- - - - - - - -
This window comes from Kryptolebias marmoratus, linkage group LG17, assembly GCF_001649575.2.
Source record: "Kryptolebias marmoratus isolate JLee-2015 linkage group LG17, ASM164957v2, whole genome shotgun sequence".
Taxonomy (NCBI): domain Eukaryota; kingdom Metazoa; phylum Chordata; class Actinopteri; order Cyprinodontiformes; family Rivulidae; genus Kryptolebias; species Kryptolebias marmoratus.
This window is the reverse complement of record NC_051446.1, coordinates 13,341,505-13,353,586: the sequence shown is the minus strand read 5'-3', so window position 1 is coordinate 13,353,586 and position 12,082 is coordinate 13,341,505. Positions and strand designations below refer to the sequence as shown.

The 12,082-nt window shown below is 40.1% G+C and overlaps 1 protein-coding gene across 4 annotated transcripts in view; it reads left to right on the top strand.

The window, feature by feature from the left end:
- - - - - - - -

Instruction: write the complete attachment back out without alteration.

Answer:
This window comes from Kryptolebias marmoratus, linkage group LG17, assembly GCF_001649575.2.
Source record: "Kryptolebias marmoratus isolate JLee-2015 linkage group LG17, ASM164957v2, whole genome shotgun sequence".
Taxonomy (NCBI): domain Eukaryota; kingdom Metazoa; phylum Chordata; class Actinopteri; order Cyprinodontiformes; family Rivulidae; genus Kryptolebias; species Kryptolebias marmoratus.
This window is the reverse complement of record NC_051446.1, coordinates 13,341,505-13,353,586: the sequence shown is the minus strand read 5'-3', so window position 1 is coordinate 13,353,586 and position 12,082 is coordinate 13,341,505. Positions and strand designations below refer to the sequence as shown.

The 12,082-nt window shown below is 40.1% G+C and overlaps 1 protein-coding gene across 4 annotated transcripts in view; it reads left to right on the top strand.

The window, feature by feature from the left end: